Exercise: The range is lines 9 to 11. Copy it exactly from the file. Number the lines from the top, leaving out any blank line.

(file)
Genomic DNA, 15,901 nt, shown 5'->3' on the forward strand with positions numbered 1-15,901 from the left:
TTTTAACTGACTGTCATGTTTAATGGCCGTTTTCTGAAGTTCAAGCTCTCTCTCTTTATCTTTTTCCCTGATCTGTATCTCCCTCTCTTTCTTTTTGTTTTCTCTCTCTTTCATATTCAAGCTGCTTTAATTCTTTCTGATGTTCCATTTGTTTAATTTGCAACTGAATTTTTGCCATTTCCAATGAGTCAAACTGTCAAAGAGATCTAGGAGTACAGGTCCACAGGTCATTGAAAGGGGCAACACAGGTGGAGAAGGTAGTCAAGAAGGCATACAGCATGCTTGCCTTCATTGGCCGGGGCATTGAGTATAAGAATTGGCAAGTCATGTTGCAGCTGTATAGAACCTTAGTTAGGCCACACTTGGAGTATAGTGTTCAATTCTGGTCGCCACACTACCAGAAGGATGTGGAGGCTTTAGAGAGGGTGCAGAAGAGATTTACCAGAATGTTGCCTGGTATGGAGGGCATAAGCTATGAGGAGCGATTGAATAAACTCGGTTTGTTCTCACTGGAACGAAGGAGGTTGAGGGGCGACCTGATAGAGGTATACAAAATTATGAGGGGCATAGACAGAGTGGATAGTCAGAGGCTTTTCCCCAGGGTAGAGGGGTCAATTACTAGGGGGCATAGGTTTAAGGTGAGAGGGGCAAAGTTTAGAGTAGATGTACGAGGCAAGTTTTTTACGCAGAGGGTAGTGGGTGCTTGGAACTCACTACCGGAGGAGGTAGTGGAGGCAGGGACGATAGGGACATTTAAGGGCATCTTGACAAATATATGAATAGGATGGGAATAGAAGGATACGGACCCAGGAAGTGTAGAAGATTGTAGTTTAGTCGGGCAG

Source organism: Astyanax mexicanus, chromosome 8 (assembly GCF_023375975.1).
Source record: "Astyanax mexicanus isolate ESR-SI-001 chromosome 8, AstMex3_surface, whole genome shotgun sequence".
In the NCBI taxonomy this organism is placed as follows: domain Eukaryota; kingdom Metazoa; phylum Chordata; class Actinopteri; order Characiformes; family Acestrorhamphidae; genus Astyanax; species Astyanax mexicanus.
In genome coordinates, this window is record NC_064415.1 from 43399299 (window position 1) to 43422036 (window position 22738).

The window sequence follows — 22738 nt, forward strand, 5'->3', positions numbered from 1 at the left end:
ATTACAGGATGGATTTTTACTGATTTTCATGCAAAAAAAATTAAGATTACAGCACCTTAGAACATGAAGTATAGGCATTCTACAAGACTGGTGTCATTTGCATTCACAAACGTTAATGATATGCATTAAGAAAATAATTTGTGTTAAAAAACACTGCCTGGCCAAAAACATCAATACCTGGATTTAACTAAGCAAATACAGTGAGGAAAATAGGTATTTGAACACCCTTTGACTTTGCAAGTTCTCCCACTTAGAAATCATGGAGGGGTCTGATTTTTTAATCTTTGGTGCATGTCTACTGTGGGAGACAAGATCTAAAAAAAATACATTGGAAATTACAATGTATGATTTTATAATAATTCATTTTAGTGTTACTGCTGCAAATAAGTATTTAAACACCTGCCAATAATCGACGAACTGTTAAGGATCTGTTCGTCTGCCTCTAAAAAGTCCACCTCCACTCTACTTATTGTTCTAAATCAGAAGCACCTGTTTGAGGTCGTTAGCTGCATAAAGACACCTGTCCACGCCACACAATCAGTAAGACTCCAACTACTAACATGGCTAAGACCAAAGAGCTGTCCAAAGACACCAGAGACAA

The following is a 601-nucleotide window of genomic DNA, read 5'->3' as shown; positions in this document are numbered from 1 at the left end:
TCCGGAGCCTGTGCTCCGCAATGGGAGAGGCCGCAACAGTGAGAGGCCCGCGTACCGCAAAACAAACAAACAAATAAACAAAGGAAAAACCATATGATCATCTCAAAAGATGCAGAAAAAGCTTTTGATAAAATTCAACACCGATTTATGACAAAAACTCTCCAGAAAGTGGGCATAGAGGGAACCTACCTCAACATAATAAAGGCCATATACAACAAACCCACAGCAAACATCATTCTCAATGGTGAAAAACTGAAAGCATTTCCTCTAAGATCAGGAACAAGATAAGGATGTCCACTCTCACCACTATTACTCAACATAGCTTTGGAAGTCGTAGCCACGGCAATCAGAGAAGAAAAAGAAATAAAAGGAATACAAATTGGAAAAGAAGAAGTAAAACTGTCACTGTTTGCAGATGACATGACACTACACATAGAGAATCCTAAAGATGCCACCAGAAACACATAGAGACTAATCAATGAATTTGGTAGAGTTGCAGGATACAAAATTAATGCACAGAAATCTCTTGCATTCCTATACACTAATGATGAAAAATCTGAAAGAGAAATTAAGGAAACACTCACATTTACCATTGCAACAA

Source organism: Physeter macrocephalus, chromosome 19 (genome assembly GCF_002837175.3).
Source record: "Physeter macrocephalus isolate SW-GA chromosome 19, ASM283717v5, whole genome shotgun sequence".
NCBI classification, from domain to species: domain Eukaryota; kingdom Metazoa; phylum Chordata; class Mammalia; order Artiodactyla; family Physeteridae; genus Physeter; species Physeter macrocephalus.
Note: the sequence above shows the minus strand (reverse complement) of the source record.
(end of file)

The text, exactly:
The following is a 601-nucleotide window of genomic DNA, read 5'->3' as shown; positions in this document are numbered from 1 at the left end:
TCCGGAGCCTGTGCTCCGCAATGGGAGAGGCCGCAACAGTGAGAGGCCCGCGTACCGCAAAACAAACAAACAAATAAACAAAGGAAAAACCATATGATCATCTCAAAAGATGCAGAAAAAGCTTTTGATAAAATTCAACACCGATTTATGACAAAAACTCTCCAGAAAGTGGGCATAGAGGGAACCTACCTCAACATAATAAAGGCCATATACAACAAACCCACAGCAAACATCATTCTCAATGGTGAAAAACTGAAAGCATTTCCTCTAAGATCAGGAACAAGATAAGGATGTCCACTCTCACCACTATTACTCAACATAGCTTTGGAAGTCGTAGCCACGGCAATCAGAGAAGAAAAAGAAATAAAAGGAATACAAATTGGAAAAGAAGAAGTAAAACTGTCACTGTTTGCAGATGACATGACACTACACATAGAGAATCCTAAAGATGCCACCAGAAACACATAGAGACTAATCAATGAATTTGGTAGAGTTGCAGGATACAAAATTAATGCACAGAAATCTCTTGCATTCCTATACACTAATGATGAAAAATCTGAAAGAGAAATTAAGGAAACACTCACATTTACCATTGCAACAA

Source organism: Physeter macrocephalus, chromosome 19 (genome assembly GCF_002837175.3).